170. van Lent, P. L. et al. Active involvement of alarmins S100A8 and S100A9 in the regulation of synovial activation and joint destruction during mouse and human osteoarthritis. Arthritis Rheum. 64, 14661476 (2012).
  171. Schelbergen, R. F. et al. Alarmins S100A8/S100A9 aggravate osteophyte formation in experimental osteoarthritis and predict osteophyte progression in early human symptomatic osteoarthritis. Ann. Rheum. Dis. 75, 218225 (2016).
  172. Joosten, L. A., Helsen, M. M., van de Loo, F. A. & van den Berg, W. B. Anticytokine treatment of established type II collagen-induced arthritis in DBA/1 mice: a comparative study using anti-TNFα, anti-IL-1α/β and IL-1Ra. Arthritis Rheum. 58, S110122 (2008).
  173. Rudolphi, K., Gerwin, N., Verzijl, N., van der Kraan, P. & van den Berg, W. Pralnacasan, an inhibitor of interleukin-1β converting enzyme, reduces joint damage in two murine models of osteoarthritis. Osteoarthritis Cartilage 11, 738746 (2003).
  174. Zhang, Q., Lv, H., Chen, A., Liu, F. & Wu, X. Efficacy of infliximab in a rabbit model of osteoarthritis. Connect. Tissue Res. 53, 355358 (2012).
  175. Urech, D. M. et al. Anti-inflammatory and cartilage-protecting effects of an intra-articularly injected anti-TNFα single-chain Fv antibody (ESBA105) designed for local therapeutic use. Ann. Rheum. Dis. 69, 443449 (2010).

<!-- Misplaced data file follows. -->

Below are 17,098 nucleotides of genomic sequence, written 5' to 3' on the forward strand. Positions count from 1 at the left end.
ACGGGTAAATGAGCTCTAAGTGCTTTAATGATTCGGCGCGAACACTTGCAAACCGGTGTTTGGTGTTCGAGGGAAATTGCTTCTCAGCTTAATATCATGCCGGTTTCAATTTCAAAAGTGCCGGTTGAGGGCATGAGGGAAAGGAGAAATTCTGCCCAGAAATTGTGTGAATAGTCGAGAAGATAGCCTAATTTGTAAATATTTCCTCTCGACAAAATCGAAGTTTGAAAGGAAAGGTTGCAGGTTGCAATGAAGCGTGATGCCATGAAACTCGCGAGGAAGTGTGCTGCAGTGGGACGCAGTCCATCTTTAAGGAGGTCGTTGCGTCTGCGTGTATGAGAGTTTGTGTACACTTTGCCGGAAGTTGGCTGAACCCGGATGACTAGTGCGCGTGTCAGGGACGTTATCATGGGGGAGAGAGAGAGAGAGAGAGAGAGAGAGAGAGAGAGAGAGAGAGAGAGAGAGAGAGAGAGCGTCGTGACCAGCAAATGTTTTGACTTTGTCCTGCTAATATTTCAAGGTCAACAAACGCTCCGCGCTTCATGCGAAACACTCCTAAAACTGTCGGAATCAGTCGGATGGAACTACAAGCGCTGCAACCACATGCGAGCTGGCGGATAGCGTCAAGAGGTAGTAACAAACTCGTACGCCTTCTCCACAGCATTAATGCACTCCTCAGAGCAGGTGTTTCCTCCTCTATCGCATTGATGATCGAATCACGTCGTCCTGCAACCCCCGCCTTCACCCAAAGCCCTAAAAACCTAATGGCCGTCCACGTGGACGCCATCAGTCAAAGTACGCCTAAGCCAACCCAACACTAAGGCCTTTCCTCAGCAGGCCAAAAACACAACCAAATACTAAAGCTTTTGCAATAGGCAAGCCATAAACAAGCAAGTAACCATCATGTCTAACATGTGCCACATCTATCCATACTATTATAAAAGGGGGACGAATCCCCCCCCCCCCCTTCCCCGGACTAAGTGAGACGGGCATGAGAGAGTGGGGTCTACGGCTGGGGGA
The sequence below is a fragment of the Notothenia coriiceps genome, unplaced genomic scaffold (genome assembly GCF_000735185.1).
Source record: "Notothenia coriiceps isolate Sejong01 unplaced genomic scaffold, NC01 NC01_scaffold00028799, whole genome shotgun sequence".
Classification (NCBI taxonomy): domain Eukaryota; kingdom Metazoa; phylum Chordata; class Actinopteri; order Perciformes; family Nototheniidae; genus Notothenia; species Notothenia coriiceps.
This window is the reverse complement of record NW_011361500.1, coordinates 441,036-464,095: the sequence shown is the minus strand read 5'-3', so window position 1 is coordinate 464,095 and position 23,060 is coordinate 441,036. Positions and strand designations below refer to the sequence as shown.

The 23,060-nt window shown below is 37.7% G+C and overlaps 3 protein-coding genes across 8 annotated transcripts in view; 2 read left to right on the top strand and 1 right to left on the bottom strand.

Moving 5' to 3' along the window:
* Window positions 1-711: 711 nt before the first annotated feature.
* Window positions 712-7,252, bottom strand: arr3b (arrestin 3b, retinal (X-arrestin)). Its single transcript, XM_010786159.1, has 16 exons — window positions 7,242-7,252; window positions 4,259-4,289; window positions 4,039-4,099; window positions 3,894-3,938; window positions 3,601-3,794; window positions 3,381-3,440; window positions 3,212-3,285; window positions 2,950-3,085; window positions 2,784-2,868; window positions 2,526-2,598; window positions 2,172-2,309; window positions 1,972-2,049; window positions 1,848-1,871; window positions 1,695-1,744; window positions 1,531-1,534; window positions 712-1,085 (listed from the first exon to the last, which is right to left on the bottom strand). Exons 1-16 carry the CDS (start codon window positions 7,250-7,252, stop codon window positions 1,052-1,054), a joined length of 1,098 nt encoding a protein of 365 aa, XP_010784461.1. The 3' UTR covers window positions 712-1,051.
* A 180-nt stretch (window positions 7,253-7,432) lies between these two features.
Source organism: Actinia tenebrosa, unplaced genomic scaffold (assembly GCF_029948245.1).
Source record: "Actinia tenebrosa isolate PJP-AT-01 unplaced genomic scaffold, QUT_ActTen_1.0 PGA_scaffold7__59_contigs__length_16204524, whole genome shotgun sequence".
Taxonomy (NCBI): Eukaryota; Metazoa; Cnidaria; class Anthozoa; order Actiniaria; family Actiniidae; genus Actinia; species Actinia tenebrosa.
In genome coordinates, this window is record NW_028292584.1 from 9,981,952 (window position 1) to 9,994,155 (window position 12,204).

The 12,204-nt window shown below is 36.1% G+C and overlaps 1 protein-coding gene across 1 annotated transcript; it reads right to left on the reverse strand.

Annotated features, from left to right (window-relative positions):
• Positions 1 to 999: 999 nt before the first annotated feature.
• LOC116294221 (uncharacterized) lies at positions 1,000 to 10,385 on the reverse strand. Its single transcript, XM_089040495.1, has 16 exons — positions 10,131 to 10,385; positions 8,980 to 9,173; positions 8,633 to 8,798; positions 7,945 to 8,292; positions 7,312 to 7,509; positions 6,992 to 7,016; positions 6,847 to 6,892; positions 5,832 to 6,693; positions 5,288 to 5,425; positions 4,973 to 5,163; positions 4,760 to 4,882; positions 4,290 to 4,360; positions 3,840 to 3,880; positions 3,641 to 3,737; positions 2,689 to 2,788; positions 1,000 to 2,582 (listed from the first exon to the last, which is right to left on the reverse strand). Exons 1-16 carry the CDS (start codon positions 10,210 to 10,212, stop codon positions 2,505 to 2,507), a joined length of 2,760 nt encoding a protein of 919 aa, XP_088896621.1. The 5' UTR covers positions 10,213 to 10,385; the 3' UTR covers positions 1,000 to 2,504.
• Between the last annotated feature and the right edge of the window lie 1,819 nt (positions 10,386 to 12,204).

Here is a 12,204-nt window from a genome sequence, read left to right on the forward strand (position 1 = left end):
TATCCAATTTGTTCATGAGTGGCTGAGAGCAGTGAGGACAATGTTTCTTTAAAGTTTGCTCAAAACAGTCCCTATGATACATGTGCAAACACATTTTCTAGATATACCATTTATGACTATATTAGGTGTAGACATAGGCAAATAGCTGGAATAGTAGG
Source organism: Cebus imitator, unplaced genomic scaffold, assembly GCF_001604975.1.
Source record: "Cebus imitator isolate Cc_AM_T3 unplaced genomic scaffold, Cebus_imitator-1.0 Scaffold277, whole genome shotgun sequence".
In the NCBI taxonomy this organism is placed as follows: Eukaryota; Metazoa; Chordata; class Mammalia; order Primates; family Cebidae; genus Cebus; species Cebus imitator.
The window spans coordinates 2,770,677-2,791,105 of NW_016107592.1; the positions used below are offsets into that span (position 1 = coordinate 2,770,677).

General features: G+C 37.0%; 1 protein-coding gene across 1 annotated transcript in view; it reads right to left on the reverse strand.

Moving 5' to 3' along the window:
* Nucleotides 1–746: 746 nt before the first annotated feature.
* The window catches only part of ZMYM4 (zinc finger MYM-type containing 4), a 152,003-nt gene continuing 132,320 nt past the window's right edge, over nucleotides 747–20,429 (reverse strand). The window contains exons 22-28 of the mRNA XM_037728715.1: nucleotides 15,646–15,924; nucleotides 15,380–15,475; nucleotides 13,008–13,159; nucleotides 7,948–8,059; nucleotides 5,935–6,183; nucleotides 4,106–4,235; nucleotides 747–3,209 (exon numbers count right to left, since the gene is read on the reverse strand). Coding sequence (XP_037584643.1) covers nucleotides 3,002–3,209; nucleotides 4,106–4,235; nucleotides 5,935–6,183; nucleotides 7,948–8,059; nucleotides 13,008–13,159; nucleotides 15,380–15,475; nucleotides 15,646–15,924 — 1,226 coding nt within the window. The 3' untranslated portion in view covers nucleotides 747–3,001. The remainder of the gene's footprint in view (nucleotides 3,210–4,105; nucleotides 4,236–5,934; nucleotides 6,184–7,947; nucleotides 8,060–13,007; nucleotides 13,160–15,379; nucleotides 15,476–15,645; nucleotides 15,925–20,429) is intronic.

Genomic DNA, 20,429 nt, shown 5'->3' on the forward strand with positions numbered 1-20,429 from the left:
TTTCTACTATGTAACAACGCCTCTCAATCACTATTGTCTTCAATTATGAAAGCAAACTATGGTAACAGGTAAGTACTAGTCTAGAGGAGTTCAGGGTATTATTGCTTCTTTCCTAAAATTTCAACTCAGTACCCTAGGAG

176. Koewler, N. J. et al. Effects of a monoclonal antibody raised against nerve growth factor on skeletal pain and bone healing after fracture of the C57BL/6J mouse femur. J. Bone Miner. Res. 22, 17321742 (2007).
  177. Moore, E. E. et al. Fibroblast growth factor-18 stimulates chondrogenesis and cartilage repair in a rat model of injury-induced osteoarthritis. Osteoarthritis Cartilage 13, 623631 (2005).
  178. Evans, C. H., Kraus, V. B. & Setton, L. A. Progress in intra-articular therapy. Nat. Rev. Rheumatol. 10, 1122 (2014).
  179. Ou, Y. et al. Selective COX-2 inhibitor ameliorates osteoarthritis by repressing apoptosis of chondrocyte. Med. Sci. Monit. 18, 247252 (2012).
  180. Bresalier, R. S. et al. Cardiovascular events associated with rofecoxib in a colorectal adenoma chemoprevention trial. N. Engl. J. Med. 352, 10921102 (2005).
  181. Drazen, J. M. COX-2 inhibitors — a lesson in unexpected problems. N. Engl. J. Med. 352, 11311132 (2005).
  182. Nussmeier, N. A. et al. Complications of the COX-2 inhibitors parecoxib and valdecoxib after cardiac surgery. N. Engl. J. Med. 352, 10811091 (2005).
  183. Solomon, S. D. et al. Cardiovascular risk associated with celecoxib in a clinical trial for colorectal adenoma prevention. N. Engl. J. Med. 352, 10711080 (2005).